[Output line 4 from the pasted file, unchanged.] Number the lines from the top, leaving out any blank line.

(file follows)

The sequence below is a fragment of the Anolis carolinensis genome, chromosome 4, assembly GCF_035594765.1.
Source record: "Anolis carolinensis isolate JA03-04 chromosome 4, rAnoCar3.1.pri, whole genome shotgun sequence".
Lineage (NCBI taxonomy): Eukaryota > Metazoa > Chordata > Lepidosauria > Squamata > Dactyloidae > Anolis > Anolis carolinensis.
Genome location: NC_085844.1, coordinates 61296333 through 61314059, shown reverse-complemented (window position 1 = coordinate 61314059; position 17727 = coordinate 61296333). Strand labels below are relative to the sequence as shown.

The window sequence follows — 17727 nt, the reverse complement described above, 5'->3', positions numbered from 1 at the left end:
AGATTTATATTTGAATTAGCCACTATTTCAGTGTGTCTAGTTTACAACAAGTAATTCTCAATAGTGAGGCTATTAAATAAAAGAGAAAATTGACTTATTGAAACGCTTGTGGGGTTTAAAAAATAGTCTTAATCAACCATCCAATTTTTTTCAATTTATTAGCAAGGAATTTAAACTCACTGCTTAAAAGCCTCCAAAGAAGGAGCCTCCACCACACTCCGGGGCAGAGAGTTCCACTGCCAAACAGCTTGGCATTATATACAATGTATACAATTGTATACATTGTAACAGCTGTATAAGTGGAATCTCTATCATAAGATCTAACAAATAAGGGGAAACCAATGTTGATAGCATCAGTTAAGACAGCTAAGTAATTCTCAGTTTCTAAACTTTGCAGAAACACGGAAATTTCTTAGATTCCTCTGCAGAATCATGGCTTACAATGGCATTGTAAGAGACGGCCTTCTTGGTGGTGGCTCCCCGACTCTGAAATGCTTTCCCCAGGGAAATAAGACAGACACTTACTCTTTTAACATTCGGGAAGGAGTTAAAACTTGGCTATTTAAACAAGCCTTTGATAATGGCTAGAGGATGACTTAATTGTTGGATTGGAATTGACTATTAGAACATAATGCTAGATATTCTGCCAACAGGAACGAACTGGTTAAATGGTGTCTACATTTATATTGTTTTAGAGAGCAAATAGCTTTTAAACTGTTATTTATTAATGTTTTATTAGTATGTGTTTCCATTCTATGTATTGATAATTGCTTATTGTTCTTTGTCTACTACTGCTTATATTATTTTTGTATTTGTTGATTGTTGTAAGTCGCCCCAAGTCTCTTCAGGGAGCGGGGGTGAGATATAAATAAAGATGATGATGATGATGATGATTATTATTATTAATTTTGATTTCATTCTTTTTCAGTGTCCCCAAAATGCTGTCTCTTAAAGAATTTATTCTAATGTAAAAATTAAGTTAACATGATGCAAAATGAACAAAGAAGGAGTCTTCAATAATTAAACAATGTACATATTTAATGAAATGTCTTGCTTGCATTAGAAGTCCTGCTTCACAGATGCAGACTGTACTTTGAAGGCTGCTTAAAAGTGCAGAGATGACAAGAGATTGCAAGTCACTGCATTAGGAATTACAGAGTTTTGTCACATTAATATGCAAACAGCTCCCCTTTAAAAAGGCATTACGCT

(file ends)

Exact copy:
Genome location: NC_085844.1, coordinates 61296333 through 61314059, shown reverse-complemented (window position 1 = coordinate 61314059; position 17727 = coordinate 61296333). Strand labels below are relative to the sequence as shown.